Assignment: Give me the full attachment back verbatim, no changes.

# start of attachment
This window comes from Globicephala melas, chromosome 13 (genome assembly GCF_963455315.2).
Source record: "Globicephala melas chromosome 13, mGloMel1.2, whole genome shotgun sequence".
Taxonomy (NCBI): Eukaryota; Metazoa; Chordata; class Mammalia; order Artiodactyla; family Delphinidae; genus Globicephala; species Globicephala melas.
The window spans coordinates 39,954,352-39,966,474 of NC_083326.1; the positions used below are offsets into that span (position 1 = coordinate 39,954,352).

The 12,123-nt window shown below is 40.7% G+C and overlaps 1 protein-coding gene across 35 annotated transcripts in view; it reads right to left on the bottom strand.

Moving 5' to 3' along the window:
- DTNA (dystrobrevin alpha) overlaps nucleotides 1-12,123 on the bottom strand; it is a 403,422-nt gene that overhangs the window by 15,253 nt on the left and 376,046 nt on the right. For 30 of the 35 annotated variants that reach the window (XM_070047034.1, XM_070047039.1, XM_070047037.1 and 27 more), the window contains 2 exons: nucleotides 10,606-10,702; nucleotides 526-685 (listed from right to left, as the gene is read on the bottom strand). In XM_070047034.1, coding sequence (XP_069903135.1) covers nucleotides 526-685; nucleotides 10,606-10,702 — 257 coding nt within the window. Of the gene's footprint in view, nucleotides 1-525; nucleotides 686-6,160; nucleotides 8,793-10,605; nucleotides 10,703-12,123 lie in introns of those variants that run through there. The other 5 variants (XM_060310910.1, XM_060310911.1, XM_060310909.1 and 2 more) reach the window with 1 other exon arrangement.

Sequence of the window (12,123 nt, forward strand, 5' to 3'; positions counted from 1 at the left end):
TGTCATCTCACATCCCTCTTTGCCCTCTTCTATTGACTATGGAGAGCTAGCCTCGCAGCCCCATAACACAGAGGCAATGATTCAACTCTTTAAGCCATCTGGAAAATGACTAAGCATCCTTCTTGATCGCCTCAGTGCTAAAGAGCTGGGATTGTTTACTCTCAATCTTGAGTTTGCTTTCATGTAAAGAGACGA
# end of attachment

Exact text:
This window comes from Globicephala melas, chromosome 13 (genome assembly GCF_963455315.2).
Source record: "Globicephala melas chromosome 13, mGloMel1.2, whole genome shotgun sequence".
Taxonomy (NCBI): Eukaryota; Metazoa; Chordata; class Mammalia; order Artiodactyla; family Delphinidae; genus Globicephala; species Globicephala melas.
The window spans coordinates 39,954,352-39,966,474 of NC_083326.1; the positions used below are offsets into that span (position 1 = coordinate 39,954,352).

The 12,123-nt window shown below is 40.7% G+C and overlaps 1 protein-coding gene across 35 annotated transcripts in view; it reads right to left on the bottom strand.

Moving 5' to 3' along the window:
- DTNA (dystrobrevin alpha) overlaps nucleotides 1-12,123 on the bottom strand; it is a 403,422-nt gene that overhangs the window by 15,253 nt on the left and 376,046 nt on the right. For 30 of the 35 annotated variants that reach the window (XM_070047034.1, XM_070047039.1, XM_070047037.1 and 27 more), the window contains 2 exons: nucleotides 10,606-10,702; nucleotides 526-685 (listed from right to left, as the gene is read on the bottom strand). In XM_070047034.1, coding sequence (XP_069903135.1) covers nucleotides 526-685; nucleotides 10,606-10,702 — 257 coding nt within the window. Of the gene's footprint in view, nucleotides 1-525; nucleotides 686-6,160; nucleotides 8,793-10,605; nucleotides 10,703-12,123 lie in introns of those variants that run through there. The other 5 variants (XM_060310910.1, XM_060310911.1, XM_060310909.1 and 2 more) reach the window with 1 other exon arrangement.

Sequence of the window (12,123 nt, forward strand, 5' to 3'; positions counted from 1 at the left end):
TGTCATCTCACATCCCTCTTTGCCCTCTTCTATTGACTATGGAGAGCTAGCCTCGCAGCCCCATAACACAGAGGCAATGATTCAACTCTTTAAGCCATCTGGAAAATGACTAAGCATCCTTCTTGATCGCCTCAGTGCTAAAGAGCTGGGATTGTTTACTCTCAATCTTGAGTTTGCTTTCATGTAAAGAGACGA